Publication Date

1-1-2008

Document Type

Dissertation/Thesis

First Advisor

Hahin, Richard

Degree Name

B.S. (Bachelor of Science)

Department

Department of Biological Sciences

Abstract

Voltage-gated Na+ channels (Nav1.2) which are proteins that posses 4 (I-IV) domains and six transmembrane (S1-S6) helices in each domain display abnormally slowed fast inactivation when an ?-scorpion toxin binds to it. However, voltage gated Na+ channels of the Mesobuthus martensii Karsch (MmK) scorpion that produces a-scorpion toxins are resistant to their toxins. The previously described ?-toxin binding site 3 of the MmK voltage-gated Na+ channels were examined by a comparative method using an alignment of many sodium channel protein sequences (multi-alignment) generated using the rat Nav1.2 ?-toxin sequence of binding site 3 as a template for the alignment. The ?-toxin binding site 3 is comprised of 4 regions or segments and found in domains I and IV of the Na+ channel. An analysis suggested that key residues exist that presumably are essential for the ?-scorpion toxin binding at each of the four segments of the toxin binding site 3. The most significant mutations either altered the charge distribution and or polarity of the binding region or likely introduced changes in secondary structure (introduction of a turn). Mutations observed in the first segment of domain I S5-S6 that correspond to protein sequence positions in the rat and scorpion Na+ channel (rat/Mmk) at K355/S339, A356/N340, -/Y341 (- refers to a missing residue), R358/P343, Y362/H347, and G371- S371/Y356 were the most significant. Significant mutations in the second segment of domain I S5-S6 were evident at K399/P384 and T400/W385. The fourth segment of domain IV S5-S6 had significant mutations at K1687/H1599, E168/R1600, and M1694/N1606. The third segment of domain IV S3-S4 was suspected of having significant mutations at E1616/A1528 and K1617/S1529. Changes in these key resides may introduce resistance to binding and action of ?-scorpion toxins to the Na+ channel. Future experimentation and or analysis will be needed to determine which of these residues are the most important for binding of the toxin to the channel.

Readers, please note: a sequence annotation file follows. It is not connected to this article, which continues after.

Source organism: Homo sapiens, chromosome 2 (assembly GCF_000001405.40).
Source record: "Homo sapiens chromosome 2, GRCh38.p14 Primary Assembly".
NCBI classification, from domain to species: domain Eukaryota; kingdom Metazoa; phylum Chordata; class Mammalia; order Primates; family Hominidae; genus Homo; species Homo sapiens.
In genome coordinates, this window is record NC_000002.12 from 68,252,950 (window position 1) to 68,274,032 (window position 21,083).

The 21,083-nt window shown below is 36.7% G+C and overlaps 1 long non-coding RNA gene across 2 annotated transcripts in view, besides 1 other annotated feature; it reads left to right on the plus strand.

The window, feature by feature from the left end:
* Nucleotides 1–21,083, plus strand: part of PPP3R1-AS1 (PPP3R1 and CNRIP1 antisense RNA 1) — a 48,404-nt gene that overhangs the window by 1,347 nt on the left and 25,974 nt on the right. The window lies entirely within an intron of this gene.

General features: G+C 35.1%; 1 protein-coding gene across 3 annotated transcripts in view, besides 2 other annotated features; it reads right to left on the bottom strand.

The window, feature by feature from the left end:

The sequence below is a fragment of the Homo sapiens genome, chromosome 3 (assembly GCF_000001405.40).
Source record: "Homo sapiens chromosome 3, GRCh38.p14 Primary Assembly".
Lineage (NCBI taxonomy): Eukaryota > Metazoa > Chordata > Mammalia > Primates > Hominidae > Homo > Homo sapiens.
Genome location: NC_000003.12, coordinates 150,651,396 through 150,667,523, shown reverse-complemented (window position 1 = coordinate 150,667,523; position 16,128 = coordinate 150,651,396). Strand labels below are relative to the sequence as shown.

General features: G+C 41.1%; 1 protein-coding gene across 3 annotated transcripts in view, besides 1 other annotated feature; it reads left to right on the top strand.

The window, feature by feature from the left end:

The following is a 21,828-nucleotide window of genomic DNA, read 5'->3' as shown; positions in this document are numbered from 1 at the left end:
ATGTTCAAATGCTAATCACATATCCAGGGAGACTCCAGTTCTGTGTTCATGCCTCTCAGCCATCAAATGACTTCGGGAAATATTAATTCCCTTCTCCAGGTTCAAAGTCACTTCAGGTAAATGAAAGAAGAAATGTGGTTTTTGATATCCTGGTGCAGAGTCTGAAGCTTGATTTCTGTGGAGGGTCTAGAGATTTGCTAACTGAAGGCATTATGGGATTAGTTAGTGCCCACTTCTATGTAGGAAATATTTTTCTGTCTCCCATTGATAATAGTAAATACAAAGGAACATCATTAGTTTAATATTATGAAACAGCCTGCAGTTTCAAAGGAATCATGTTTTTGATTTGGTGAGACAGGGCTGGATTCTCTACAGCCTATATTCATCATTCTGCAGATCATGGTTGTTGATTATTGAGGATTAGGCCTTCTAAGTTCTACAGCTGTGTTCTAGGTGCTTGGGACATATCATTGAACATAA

Extent

14 pages

Language

eng

Publisher

Northern Illinois University

Rights Statement

In Copyright

Rights Statement 2

NIU theses are protected by copyright. They may be viewed from Huskie Commons for any purpose, but reproduction or distribution in any format is prohibited without the written permission of the authors.

Media Type

Text

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